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Child Poverty in China
‘Ice boy’ brought pity and awe when he first appeared in a viral photo back in January 2018 with his hair completely frozen and his cheeks intensely red, having walked an hour to school in freezing temperatures. The viral photo was just a glimpse into child poverty in China, a major ongoing issue. Wang Fuman, then 8, lived in extreme poverty with his sister, father, uncle and grandmother in the Yunnan province for his entire life. One can see an inside look at their dilapidated hut in an interview with the South China Morning Post, showing barely any furniture, a leaking roof during precipitation and limited supplies of food.

Where Fuman is Today

Fuman, now 10, is currently living in a new home thanks to the efforts of foreigners sending cash donations, heating items and much-needed supplies to the struggling family. One particular family involved in this effort is his new American friends from California. Carolyn Miller and her family took action to help the family after hearing about the news. They have since frequently connected with Fuman and his family through phone calls and belated birthday presents, promoting cross-cultural relations and understanding in the process.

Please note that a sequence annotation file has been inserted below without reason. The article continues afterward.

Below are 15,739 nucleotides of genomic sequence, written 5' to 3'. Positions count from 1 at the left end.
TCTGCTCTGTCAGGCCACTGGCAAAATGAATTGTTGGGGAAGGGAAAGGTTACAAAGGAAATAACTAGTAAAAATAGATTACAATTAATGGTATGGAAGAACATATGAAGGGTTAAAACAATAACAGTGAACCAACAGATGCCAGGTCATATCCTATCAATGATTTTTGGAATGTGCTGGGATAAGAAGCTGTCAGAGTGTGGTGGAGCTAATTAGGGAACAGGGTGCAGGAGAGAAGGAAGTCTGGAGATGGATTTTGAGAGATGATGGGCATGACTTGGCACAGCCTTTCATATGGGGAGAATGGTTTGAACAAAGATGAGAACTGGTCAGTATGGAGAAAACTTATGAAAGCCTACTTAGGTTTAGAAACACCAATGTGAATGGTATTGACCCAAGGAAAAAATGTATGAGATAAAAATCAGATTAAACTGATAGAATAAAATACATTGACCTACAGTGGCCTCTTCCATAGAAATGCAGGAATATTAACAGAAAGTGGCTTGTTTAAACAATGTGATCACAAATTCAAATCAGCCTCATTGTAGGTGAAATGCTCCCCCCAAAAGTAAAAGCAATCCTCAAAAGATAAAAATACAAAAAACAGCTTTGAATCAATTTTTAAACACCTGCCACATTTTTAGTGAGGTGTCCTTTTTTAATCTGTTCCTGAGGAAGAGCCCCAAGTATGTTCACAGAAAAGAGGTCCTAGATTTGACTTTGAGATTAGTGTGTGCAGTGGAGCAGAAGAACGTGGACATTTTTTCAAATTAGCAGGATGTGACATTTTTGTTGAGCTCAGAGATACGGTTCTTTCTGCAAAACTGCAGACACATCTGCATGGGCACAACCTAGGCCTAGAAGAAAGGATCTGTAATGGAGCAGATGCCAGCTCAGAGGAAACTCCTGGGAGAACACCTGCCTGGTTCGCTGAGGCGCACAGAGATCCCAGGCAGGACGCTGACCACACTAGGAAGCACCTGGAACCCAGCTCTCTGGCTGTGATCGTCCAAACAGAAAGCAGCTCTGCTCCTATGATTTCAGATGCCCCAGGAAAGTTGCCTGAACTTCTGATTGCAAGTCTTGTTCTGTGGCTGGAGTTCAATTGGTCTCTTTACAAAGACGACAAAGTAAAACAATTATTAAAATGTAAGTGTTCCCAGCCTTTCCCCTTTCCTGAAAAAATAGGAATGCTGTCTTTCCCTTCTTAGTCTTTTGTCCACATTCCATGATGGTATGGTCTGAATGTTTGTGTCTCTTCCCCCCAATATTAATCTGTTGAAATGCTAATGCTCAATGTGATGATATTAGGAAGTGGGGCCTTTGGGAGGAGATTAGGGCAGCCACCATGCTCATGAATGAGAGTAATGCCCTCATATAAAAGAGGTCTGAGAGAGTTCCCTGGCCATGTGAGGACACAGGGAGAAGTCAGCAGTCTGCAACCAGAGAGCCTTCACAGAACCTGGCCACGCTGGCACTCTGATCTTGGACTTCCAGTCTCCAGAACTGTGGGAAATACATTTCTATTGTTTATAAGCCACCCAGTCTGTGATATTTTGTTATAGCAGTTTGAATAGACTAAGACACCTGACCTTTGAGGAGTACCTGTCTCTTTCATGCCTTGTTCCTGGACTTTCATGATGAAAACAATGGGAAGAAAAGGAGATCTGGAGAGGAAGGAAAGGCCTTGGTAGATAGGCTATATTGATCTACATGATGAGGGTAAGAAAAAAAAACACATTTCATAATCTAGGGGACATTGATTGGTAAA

However, the inevitable truth still remains: there are 96 million more ‘Ice Boys,’ girls and adults living in poverty in China according to the UNICEF PPP $3.20 data, and most of them lie in the western half.

Child Poverty in Eastern Versus Western China

The eastern half is where the vast majority of people reside as it bears more habitable conditions. The western half juxtaposes this as its population is scattered throughout the many inhospitable mountains and desert areas. This results in the majority of child poverty in China being located in the western half while the eastern half is home to financial hubs like Shanghai, Shenzhen and Guangzhou.

Mass Migration

For people like Fuman who live in the Yunnan Province and for the other people who live in remote areas in the provinces of the western half, a lack of opportunity causes mass migration from small villages where former rural villagers come into cities in droves. Many of these remote, small villages end up losing millions of people, leaving the villages as shells of their former selves. According to CNBC, in 2000, China had 3.7 million villages based on research by Tianjin University. That number dropped to 2.6 million, a loss of about 300 villages a day, by 2010. Usually, only one to three families remain in these small villages. In some cases, the villages become completely deserted. This leaves the villages with immense labor deficits, which impacts those without the means to migrate, just like in Fuman’s case. These villages that once comprised numerous jobs like teachers, construction workers, retail workers and others are all gone, leaving those who stayed behind to resort to subsistence farming as their only means of survival. This is why children like Fuman have to travel long distances and often in harsh, icy cold conditions just to go to school, which was what sparked Fuman’s ‘Ice Boy’ viral photo in the first place.